Pentagon Wants "Thousands" of Fighting Drones Built in Just Two Years

Drone boat
A Ukrainian suicide drone boat evades Russian defensive fire as it attempts to approach a warship (Russian Navy)

Published Aug 29, 2023 1:31 PM by The Maritime Executive

The Pentagon is planning a major shift in order to counter China's massive investments in military hardware. As China goes big, the Pentagon wants to go small: Its newly-launched Replicator initiative envisions "multiple thousands" of smaller autonomous systems on land, in the air, on the surface and below the sea, all built cheaply enough to be lost in combat, all delivered by 2025. 

On Monday, Deputy Secretary of Defense Kathleen Hicks outlined the challenge at a defense contractors' conference in Washington, D.C. China's advantage, she noted, is "mass - more ships, more missiles, more people." China has the world's largest standing army and the largest navy by vessel count, and it is modernizing its fleet at a rapid clip. It can hit naval targets from thousands of miles away using anti-ship ballistic missiles, which the United States does not possess. 

The U.S. may not be able to make similar claims, but it does have access to the world's most advanced portfolio of R&D projects in unmanned and autonomous warfighting. The challenge, Hicks said, is getting these projects to scale up, and scale fast. She wants to see "thousands" of autonomous drone platforms in the hands of warfighters in just 18-24 months. 

"Replicator will galvanize progress in the too-slow shift of US military innovation to leverage platforms that are small, smart, cheap, and many,” said Hicks. “So now is the time to take all-domain, attritable autonomy to the next level: to produce and deliver capabilities to warfighters at the volume and velocity required to deter aggression, to win if we’re forced to fight.”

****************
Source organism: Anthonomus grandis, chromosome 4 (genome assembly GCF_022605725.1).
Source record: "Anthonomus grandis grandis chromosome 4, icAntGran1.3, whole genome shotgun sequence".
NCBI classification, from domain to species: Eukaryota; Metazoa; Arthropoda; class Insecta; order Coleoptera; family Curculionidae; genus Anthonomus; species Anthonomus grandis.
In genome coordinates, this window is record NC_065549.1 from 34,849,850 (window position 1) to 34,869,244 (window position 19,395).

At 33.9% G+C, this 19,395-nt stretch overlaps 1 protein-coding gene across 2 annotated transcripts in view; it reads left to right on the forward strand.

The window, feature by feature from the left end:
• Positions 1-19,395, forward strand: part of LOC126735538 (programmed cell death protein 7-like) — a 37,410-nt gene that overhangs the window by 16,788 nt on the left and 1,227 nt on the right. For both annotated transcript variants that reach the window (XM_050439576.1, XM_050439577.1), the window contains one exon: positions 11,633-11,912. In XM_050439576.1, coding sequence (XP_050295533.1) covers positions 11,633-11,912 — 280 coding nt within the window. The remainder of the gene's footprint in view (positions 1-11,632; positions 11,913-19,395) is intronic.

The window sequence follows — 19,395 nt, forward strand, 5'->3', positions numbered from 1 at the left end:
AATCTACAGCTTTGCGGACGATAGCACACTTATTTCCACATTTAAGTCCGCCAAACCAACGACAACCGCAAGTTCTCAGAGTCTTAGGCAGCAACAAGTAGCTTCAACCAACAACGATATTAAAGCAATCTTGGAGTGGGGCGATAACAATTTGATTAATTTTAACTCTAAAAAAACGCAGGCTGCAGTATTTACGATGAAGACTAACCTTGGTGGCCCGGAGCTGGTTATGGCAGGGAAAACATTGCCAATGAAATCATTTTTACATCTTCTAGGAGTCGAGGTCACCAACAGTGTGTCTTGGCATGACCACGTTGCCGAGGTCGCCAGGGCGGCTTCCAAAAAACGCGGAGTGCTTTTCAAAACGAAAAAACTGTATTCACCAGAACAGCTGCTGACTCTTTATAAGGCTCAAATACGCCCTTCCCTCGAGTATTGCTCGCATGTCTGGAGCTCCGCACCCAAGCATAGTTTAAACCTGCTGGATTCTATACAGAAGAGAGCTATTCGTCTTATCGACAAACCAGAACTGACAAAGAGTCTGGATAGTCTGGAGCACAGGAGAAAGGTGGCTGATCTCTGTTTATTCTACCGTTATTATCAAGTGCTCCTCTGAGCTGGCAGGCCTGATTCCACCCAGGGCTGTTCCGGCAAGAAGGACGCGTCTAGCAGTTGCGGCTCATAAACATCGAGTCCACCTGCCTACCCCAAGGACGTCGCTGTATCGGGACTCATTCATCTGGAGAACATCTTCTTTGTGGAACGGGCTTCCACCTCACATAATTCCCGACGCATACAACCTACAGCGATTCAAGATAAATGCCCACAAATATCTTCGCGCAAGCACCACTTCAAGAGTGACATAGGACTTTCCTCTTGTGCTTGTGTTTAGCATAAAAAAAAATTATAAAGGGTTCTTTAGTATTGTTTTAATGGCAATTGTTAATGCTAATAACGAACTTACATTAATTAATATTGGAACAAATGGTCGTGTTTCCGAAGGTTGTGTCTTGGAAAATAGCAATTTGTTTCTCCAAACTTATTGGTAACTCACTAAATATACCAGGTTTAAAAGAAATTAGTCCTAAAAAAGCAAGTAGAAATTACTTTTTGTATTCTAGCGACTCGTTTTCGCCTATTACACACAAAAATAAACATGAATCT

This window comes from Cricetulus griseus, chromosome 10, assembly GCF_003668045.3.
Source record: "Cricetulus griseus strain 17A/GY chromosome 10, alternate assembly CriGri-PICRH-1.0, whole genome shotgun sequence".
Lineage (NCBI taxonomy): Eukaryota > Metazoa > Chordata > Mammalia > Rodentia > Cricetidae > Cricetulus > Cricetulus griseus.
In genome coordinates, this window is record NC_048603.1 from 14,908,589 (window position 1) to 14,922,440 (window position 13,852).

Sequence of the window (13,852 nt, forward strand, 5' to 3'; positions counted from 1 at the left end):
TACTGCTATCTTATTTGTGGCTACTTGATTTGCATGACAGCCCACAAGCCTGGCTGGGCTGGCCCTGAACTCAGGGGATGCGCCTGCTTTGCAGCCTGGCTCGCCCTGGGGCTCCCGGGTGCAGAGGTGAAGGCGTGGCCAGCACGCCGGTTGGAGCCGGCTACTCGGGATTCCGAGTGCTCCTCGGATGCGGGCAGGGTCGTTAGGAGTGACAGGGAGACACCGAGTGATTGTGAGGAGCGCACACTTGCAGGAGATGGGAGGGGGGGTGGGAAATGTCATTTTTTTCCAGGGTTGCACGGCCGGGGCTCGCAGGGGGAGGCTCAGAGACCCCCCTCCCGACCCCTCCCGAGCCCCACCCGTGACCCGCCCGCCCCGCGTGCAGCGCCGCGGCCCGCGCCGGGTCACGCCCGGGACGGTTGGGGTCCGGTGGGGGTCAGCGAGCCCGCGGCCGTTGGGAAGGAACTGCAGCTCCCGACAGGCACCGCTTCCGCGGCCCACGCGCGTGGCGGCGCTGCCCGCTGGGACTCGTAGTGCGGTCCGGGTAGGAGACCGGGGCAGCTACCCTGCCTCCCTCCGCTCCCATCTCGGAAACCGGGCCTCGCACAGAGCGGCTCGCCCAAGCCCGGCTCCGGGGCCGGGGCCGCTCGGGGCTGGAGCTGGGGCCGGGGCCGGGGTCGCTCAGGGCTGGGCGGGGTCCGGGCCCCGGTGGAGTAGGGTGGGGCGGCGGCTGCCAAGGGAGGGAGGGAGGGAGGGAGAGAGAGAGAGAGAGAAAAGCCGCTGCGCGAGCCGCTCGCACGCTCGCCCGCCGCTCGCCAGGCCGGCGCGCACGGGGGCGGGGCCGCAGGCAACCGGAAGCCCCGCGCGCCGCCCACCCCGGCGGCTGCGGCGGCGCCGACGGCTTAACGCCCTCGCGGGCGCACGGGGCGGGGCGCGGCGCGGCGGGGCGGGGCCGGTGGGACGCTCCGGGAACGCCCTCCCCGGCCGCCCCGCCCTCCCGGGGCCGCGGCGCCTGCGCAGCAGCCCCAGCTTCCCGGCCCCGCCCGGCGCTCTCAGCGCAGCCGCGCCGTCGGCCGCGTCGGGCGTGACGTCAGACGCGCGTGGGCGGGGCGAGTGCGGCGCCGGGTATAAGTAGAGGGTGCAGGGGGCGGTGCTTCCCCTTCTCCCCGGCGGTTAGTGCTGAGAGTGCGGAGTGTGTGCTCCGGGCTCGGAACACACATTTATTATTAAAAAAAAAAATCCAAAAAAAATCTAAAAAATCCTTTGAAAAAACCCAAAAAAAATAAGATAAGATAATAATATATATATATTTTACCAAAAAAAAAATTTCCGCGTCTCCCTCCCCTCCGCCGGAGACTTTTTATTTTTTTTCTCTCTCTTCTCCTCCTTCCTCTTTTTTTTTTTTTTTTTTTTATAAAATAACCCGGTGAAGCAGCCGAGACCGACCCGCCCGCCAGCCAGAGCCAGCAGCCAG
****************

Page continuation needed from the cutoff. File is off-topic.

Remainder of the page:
The focus of the initiative will be to grow "a new state of the art" in less-expensive autonomous systems, creating "mass of our own" to counter China's military might, she said.

Hicks' vision reflects lessons learned from the front lines in Ukraine, where low-cost drones often determine the outcome of combat engagements. Drones spot targets for artillery, drop grenades on enemy positions, and directly target armored vehicles in high-speed suicide runs - all without endangering the drone operator. Properly deployed, an $800 drone with an antitank munition can destroy a million-dollar armored vehicle, and both sides have used these devices to inflict real costs on the battlefield. 

On the water, Ukraine has developed a series of unmanned suicide boats with long range and high hitting power. These devices have yet to claim a sinking, but they have damaged at least two warships of the Black Sea Fleet, and have forced the Russian Navy to operate with greater caution. They are also radically less expensive than coastal defense missiles or manned naval vessels, and Ukraine claims to be building them in serial production. 

Hicks noted that Russia's mass has not translated into an automatic win on the technological battlefield in Ukraine, and suggested that China should take heed of that lesson. 

"We must ensure the PRC leadership wakes up every day, considers the risks of aggression and concludes, 'today is not the day' — and not just today, but every day, between now and 2027, 2035, 2049 and beyond," Hicks said.

The stakes couldn't be higher, according to the top U.S. officer in the Indo-Pacific. 

"We ought to look at the Chinese to understand truly where they are and what they're doing: the largest military buildup since World War II, both in conventional forces and in strategic nuclear [forces]," said Adm. John C. Aquilino, commander of U.S. Indo-Pacific Command, speaking on the sidelines of the same conference. "They have focused very clearly on delivering a force capable to take on the United States."